“April is the cruelest of months, breeding/ lilacs out of the dead land” — so wrote T.S. Eliot in the much-cited first two lines of “The Waste Land.”
April is also National Poetry Month. Had he lived today, Eliot may have rewritten those lines to say that “April is the cruelest of months, breeding/poems out of a dead land.” For the poetry of the last 20 years is, in so many ways, bred out of a dead land, soil on which multitudes sow and toil but few reap. Many people today continue to love and read poetry; but many less continue to read and love poetry written in the last forty years. There are thousands of outlets for publishing poetry, and tens of thousands of poets, but the number of readers in any given city of today’s poets might not fill a middling pub. Even poets don’t read the poetry of their contemporaries.
One clue for this dearth of readers and the plenitude of poets may be found in the field of post-modern painting. Visual artists of the last 50 to 60 years have stopped, for the most part, trying to connect with the common man, the guy in the streets, through representational art and have instead focused their efforts and their talents on either shocking viewers or on creating works so abstract and obscure that only patrons with a Ph.D. in art can appreciate their form and meaning.
Like these artists, many poets have forgotten that their audience could be larger than a few other poets and a wayward fan or two. Readers who doubt this statement need only open a recent copy of The Norton Anthology of Poetry and compare work of the poets born after 1940 to that of the poets going back to Chaucer. In most cases, Chaucer’s Middle English is more easily comprehended than some of the modernist and postmodernist verse.
There are, fortunately, exceptions which give those of us who love poetry some small consolation. There are poets — Fred Chappell (a Canton native), for instance, or Mary Oliver — whose work appeals to those outside of the university or some tight circle of poets, whose words are still comprehensible without need of a dictionary or a psychiatrist. One such poet is Wendell Berry.
Berry, the author of more than 50 books of fiction, essays, and poetry, a farmer from Henry County, Kentucky, who is a strong advocate for the land and for simplicity, has recently written Leavings: Poems (Counterpoint Press, ISBN 978-158243-534-3, 2010, $23). Here again, as in his other poetry, Berry reveals his passions for the vanishing land and for nature, his Robinson Jefferson distaste for big government, his advocacy of small enterprises over large ones. Here he writes of a stream, Camp Branch:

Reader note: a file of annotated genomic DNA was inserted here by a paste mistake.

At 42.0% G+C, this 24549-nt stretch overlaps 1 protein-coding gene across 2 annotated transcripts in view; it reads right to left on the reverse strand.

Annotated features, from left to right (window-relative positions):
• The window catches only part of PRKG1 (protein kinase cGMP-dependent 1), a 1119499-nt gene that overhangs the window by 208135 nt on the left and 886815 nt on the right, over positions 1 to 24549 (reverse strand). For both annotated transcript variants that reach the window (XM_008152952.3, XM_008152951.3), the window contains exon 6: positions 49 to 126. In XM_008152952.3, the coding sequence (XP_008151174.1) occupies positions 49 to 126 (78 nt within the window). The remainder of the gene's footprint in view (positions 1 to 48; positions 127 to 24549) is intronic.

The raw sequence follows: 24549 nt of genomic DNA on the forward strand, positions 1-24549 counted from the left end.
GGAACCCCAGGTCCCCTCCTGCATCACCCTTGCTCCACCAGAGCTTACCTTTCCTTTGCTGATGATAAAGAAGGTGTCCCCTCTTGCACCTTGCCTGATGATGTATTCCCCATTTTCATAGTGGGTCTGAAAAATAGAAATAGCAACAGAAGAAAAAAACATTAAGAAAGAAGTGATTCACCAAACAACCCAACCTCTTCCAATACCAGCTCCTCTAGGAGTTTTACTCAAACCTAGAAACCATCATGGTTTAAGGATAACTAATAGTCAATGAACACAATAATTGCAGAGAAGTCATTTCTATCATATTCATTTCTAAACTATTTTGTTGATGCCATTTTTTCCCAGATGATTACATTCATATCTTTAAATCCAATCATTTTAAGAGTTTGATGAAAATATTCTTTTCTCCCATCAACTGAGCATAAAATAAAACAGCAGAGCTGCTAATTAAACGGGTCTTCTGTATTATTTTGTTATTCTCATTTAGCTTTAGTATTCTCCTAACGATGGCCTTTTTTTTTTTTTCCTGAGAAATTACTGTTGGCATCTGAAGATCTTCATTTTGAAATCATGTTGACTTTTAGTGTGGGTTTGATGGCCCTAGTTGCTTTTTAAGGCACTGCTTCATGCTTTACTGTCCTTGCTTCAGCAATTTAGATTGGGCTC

When we who know you by name
are gone, what will they call you?
When our nation has fallen as all
things fall, when the Constitution
Is only another paper god, prayed to
and lied to by only another
autocrat, what will they call you?
Given his age — Berry will turn 76 in August — it is only natural perhaps that the poet should turn his thoughts toward death and what may lie beyond the grave. This short poem may well encapsulate Berry’s religious beliefs:
I know that I have life
only insofar as I have love.
I have no love
except it come from Thee.
Help me, please, to carry
this candle against the wind.
In the three line“Like Snow,” Berry writes beautifully of the idea of work:
Suppose we did our work
like the snow, quietly, quietly,
leaving nothing out.
The last poem of Leavings perhaps sums up the themes of the book — and of Berry’s writings:
By its own logic, greed
finally destroys itself,
as Lear’s wicked daughters
learned to their horror, as
we are learning to our own.
What greed builds is built
by destruction of the materials
and lives of which it is built.
Only mourners survive.
This is the “creative destruction”
of which learned economists
speak in praise. But what is made
by destruction comes down at last
to a stable floor, a bed
of straw, and for those with sight
light in darkness.
Leavings is not Berry’s strongest work, but it does grant us yet another audience with a man who has lived by his principles and who still has much to teach us.
In Strays (ISBN 978-0-9749199-1-1, $14.95), Jeanne Webster tells the story of Jane Morgan, a young woman whose relationship with her boyfriend is ending and who has just lost her job as a staff reporter for an Atlanta newspaper. Offered the use of a cabin in the mountains for a month, Jane is settling into her retreat when she falls and hits her head. When she recovers consciousness, she discovers that she has mysteriously acquired the ability to hear the voices of plants and animals around her.
Her friendship with Max, a stray dog, with Grandmother Spider, the Great Snake, and others enable Jane to realize that not only are human beings more deeply connected to the planet and its creatures than they ever realize, but that beyond the world of the seen lies another deeper, sacred reality.